EGU23-12639, updated on 11 Jan 2024
EGU General Assembly 2023
© Author(s) 2024. This work is distributed under
the Creative Commons Attribution 4.0 License.

Fighting Climate Misinformation: Fact-Checking of Climate Misinformation in Spanish-speaking podcasts.

Jon Xavier Olano Pozo1,2, Caterina Cimolai2, Andrea Arnal1,3, Mercè Cisneros Bermejo2,4, Anna Boqué Ciurana2, Daniel Dermit2, Marc Massip3, Javier Sigró2, and Enric Aguilar1,2
Jon Xavier Olano Pozo et al.
  • 1Institut Universitari de Recerca en Sostenibilitat, Canvi Climàtic i Transició Energètica (IU-RESCAT), Universitat Rovira i Virgili (URV), Spain (
  • 2Centre for Climate Change (C3), Universitat Rovira i Virgili, Spain
  • 3Associació Verificat, Barcelona, Spain
  • 4GRC Geociències Marines, Departament de Dinàmica de la Terra i de l’Oceà, Facultat de Ciències de la Terra, Universitat de Barcelona. c/ Martí i Franqués s/n, 08028 Barcelona, Spain

Despite the evidences of the effects of climate change, and the need to adopt adaptation and mitigation measures against its effects,  it still exists a significant current of denialism . Radio podcasts, an evolution of classical radio shows, are an interesting communication and leisure tool for disseminating climate misinformation in today's saturated communication world.

In the framework of the CLIMACAST: UNDERSTANDING AND EXPOSING CLIMATE MISINFORMATION ON PODCASTS project, we monitor, identify, verify and disseminate short notes to fight this climate misinformation. Currently, the project is in the middle of its execution; and we have monitored monitoring more than a thousand hours of podcasts in Spanish-speaking countries from July to December of 2022. The project, funded by META and Poynter’s International Fact-Checking Network is a joint collaboration between C3/IU-RESCAT/URV, VERIFICAT and Kinzen and Chequeados.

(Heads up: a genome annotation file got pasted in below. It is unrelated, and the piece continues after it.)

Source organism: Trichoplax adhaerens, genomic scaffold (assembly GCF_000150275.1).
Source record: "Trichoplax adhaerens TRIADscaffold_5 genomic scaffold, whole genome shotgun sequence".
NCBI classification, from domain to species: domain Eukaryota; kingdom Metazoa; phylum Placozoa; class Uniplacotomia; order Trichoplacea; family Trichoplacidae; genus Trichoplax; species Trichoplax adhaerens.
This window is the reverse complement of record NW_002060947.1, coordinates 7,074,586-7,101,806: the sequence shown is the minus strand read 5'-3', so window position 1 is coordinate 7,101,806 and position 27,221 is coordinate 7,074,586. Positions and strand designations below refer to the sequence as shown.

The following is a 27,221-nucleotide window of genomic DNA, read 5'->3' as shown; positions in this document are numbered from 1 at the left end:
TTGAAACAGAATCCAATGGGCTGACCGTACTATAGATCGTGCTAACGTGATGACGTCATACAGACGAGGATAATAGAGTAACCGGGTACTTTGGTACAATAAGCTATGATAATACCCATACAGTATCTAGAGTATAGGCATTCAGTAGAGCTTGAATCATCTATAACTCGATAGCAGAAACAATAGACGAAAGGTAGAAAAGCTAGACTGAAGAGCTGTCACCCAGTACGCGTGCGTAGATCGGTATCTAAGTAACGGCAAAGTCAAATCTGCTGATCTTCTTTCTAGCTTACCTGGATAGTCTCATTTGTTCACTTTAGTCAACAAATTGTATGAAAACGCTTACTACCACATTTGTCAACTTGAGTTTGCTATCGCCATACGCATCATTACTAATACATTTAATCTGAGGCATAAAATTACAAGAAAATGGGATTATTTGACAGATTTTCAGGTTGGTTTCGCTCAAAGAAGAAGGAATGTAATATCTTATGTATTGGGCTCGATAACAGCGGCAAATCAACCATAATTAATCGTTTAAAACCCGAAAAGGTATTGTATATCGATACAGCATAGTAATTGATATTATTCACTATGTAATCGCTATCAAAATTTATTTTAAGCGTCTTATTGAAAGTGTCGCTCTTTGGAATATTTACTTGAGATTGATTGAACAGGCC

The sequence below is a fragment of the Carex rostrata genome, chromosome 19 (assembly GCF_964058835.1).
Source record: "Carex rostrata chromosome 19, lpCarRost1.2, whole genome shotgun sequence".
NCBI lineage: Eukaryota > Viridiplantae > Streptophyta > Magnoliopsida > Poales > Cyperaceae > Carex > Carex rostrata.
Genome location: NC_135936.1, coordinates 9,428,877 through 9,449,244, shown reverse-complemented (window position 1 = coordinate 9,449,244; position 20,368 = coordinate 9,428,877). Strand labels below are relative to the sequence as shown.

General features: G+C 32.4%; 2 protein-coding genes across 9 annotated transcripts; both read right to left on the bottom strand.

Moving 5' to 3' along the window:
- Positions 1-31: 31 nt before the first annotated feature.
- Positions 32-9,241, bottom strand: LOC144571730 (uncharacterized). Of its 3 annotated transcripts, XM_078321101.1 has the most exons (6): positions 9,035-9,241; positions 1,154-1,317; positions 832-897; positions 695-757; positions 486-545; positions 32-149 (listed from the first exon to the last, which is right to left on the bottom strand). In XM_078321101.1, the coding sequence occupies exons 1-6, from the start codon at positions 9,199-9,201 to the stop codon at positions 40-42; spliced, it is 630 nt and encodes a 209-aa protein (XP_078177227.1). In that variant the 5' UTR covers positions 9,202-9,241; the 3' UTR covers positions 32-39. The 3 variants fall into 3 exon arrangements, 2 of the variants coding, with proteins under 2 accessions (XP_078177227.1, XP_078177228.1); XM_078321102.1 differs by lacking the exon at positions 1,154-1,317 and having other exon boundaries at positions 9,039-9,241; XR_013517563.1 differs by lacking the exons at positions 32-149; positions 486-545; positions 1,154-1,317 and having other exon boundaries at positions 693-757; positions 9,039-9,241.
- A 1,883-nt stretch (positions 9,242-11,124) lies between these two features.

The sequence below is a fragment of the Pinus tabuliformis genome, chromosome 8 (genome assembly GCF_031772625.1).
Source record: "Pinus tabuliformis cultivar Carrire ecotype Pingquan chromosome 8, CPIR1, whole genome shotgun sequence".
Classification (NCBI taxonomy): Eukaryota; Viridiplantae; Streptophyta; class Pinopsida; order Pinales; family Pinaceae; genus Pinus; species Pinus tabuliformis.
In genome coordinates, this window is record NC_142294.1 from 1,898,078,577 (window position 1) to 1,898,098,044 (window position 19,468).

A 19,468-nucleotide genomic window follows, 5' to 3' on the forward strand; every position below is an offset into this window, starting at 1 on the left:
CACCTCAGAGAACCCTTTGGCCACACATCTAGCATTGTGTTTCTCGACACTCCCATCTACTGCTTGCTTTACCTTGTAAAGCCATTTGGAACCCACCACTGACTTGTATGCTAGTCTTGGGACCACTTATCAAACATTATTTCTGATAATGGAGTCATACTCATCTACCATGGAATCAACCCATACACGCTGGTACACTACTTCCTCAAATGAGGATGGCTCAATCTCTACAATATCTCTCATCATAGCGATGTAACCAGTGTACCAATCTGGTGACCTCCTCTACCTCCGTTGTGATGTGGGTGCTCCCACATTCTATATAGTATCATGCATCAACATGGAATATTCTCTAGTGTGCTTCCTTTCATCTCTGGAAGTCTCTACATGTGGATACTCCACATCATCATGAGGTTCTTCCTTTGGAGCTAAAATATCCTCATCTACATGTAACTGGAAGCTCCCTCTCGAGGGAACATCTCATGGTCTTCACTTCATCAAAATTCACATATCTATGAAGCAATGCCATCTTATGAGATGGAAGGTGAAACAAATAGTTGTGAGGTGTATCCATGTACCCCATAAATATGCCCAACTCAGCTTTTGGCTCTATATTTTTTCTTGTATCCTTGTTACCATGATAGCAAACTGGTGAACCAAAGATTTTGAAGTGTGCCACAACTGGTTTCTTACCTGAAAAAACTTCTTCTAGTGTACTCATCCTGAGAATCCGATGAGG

The climate misinformation measure unit of this project is a climate claim. A claim is the smallest unit of analysis of verifiable information containing a disputed claim about climate, climate variability and climate change. In addition, to be considered a claim, the information or meaning included in the message should be verifiable content. To track problematic terms, the editors of Verificat monitor podcasts where people post climate disinformation to detect recurring words or phrases in this area to define keywords to find the podcasts. When the podcasts are selected, an artificial intelligence tool transcribes them to a specifically designed dashboard. If it detects problematic content - for example, the word 'calentólogo' (warmist) is typical of negationist slang - the system highlights the keyword for greater detection by analysts. The analyst checks if the keyword refers to some climate and/or meteorological aspect. Then, the analyst determines the content's verifiability based on the message's real climate disinformation. Each claim identified is classified in six main narratives: the main misinformation: climate change does not exist, climate change is not human-caused, climate change is not bad, solutions to face climate change do not work, climate science is not liable and greenwashing.

The results show how the claims are regularly identified in regular podcasts. However, it also shows slight growth in the two weeks of COP27.

How to cite: Olano Pozo, J. X., Cimolai, C., Arnal, A., Cisneros Bermejo, M., Boqué Ciurana, A., Dermit, D., Massip, M., Sigró, J., and Aguilar, E.: Fighting Climate Misinformation: Fact-Checking of Climate Misinformation in Spanish-speaking podcasts., EGU General Assembly 2023, Vienna, Austria, 23–28 Apr 2023, EGU23-12639,, 2023.